A “kitemark” for Jewish organisations that actively seek out women for leadership roles will make sure gender equality stays on the agenda, according to the final report from the Commission on Women in Jewish Leadership (CWJL).
Supporters at the launch of the CWJL report, headed by Board of Deputies senior vice-president Laura Marks, privately expressed relief that the recommendations had been approved by the Jewish Leadership Council (JLC).
One said the CWJL had had to work “with the grain” of the conservative JLC, “rather than propose radical change, and negotiate back from the impossible”.
Quotas and set targets for women in Jewish organisations were not recommended by the committee — despite a survey that found one third of British Jews thought communal organisations should positively discriminate in favour of senior female candidates. But Ms Marks said nothing the CWJL had proposed had been “vetoed” by the JLC.
Movement for Reform Judaism chief executive Ben Rich said: “Pressure on organisations to achieve this kitemark, rather than fixed, but unenforceable targets, is clever.
"The need to be seen to be ‘keeping up with the Cohens’ will be the driving force for implementation. Not every organisation has ‘bought-in’ but nobody will want to be seen to be lagging behind. In the long-term, they’ll see it as a benefit we can’t ignore.”
Ms Marks said targets had to be set individually. “Some have different needs than others and some have a lot further to go.
“There will probably be higher and lower versions of the award, be it gold, silver or bronze, but details have not been worked out. There are no organisations which have nothing left to achieve.”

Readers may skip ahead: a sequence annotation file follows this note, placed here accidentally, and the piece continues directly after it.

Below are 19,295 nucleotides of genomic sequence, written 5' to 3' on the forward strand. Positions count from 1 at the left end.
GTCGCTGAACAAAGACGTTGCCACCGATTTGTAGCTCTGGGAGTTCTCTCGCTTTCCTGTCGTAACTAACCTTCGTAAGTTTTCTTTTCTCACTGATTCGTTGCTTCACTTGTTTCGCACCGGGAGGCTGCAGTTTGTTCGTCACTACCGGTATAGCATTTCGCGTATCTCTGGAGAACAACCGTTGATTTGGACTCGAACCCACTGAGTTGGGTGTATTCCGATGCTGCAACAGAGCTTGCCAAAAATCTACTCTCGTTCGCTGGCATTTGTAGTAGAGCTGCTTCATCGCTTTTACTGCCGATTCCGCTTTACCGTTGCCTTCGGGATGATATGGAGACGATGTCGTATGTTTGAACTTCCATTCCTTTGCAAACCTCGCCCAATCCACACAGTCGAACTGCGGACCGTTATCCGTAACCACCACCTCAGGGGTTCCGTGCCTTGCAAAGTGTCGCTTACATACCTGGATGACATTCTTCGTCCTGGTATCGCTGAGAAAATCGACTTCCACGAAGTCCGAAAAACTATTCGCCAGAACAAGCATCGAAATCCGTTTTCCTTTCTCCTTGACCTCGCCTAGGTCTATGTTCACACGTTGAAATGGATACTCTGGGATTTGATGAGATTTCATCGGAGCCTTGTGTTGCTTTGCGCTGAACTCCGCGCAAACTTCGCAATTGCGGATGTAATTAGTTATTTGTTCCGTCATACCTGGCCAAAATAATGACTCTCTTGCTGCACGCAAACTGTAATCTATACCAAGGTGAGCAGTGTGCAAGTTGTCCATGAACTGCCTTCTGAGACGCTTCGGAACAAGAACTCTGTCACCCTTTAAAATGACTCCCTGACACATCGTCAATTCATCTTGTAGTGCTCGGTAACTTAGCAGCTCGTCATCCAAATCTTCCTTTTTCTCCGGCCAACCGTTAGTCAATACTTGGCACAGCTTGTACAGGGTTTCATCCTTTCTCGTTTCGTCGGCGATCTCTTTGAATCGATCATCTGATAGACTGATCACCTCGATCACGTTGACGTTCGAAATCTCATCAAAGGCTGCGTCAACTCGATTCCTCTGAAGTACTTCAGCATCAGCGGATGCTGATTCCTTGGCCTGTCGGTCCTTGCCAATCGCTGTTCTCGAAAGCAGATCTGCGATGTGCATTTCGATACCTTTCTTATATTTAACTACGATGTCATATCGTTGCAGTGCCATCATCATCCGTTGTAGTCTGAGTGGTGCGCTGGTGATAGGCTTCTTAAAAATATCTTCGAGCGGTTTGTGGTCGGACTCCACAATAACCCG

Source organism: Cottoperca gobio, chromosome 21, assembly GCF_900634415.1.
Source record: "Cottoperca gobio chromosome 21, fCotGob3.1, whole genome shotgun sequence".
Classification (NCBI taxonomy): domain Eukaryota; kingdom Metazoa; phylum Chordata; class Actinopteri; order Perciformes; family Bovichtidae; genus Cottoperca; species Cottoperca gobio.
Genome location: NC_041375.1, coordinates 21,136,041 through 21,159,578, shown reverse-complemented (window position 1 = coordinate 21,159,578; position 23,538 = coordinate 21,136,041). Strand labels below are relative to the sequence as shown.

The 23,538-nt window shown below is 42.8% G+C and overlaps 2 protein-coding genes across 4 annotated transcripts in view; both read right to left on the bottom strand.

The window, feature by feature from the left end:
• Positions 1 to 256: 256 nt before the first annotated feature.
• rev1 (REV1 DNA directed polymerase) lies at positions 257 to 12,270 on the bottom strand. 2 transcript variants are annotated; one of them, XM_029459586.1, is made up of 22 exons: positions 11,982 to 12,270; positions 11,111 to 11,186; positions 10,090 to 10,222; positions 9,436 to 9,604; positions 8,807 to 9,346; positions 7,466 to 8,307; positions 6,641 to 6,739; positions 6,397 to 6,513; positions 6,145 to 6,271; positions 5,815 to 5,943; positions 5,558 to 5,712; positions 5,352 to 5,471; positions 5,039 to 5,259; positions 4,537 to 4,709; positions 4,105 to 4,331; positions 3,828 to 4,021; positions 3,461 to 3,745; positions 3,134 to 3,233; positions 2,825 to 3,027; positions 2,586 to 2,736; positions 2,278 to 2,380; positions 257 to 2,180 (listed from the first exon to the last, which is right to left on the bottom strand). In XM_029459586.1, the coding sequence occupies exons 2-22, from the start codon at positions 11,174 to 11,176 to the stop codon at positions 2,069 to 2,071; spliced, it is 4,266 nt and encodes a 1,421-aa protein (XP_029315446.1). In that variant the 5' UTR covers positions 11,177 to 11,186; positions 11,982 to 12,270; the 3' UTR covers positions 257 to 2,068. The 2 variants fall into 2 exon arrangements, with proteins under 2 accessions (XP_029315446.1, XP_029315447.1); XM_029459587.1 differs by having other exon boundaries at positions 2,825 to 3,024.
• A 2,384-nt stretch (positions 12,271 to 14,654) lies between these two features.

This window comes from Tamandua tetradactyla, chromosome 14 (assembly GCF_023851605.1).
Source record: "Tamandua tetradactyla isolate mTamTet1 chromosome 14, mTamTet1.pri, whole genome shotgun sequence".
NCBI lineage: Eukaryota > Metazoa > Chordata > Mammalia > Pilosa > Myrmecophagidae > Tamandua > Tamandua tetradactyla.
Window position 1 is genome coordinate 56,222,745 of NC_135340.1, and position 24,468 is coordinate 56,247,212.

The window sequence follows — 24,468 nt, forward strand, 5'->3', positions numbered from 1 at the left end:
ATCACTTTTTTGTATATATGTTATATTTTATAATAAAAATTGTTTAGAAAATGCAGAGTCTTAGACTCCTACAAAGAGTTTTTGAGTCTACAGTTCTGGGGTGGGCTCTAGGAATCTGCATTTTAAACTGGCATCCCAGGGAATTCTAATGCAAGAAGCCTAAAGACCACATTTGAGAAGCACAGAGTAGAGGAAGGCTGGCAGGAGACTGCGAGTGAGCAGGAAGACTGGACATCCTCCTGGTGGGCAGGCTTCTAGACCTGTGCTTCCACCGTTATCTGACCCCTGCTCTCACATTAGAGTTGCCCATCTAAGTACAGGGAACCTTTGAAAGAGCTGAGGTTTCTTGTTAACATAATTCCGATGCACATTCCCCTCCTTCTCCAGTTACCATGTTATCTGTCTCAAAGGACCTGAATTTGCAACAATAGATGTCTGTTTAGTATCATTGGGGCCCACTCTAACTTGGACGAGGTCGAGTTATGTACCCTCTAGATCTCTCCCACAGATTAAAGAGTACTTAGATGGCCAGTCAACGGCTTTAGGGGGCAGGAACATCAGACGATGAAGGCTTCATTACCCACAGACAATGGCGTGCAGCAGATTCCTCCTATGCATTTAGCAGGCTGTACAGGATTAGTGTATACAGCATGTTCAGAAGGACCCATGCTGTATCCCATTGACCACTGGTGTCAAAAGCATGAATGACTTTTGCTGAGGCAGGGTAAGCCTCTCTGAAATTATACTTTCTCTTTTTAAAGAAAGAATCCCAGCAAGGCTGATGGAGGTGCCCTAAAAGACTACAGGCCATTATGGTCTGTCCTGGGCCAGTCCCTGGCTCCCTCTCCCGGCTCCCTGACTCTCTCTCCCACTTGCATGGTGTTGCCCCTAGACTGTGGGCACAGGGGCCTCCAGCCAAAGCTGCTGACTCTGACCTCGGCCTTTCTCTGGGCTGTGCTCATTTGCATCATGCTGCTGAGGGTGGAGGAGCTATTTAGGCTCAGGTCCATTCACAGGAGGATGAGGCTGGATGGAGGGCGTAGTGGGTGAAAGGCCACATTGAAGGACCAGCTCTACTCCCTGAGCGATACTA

She said she hoped the JLC member organisations, including Bicom, the Board of Deputies, Norwood, Jewish Care, CST and the United Synagogue, would “lead the way” by signing up to the award scheme.
Liberal Judaism’s Rabbi Danny Rich said that since the commission had begun, his movement now has 50 per cent female trustees.
“I have actively gone out to look for women who are the right profile for the job. That is positive discrimination, but I don’t need to go looking for the men for the roles, because they put themselves forward.”
Simon Morris, chief executive of Jewish Care, said the charity would “work hard at putting the recommendations into practice: this is a very important piece of work”.
Other recommendations include setting up an Equality Support Group by late September to monitor progress, including an independent chair. A mentoring pilot for 10 lay and professional women leaders will run later this year and a course for six senior professional women, on gender issues, will be organised for spring 2013.
The JLC has lost one of its few female members this week, as Frank Baigel replaces Lucille Cohen as president of the Manchester Jewish Representative Council.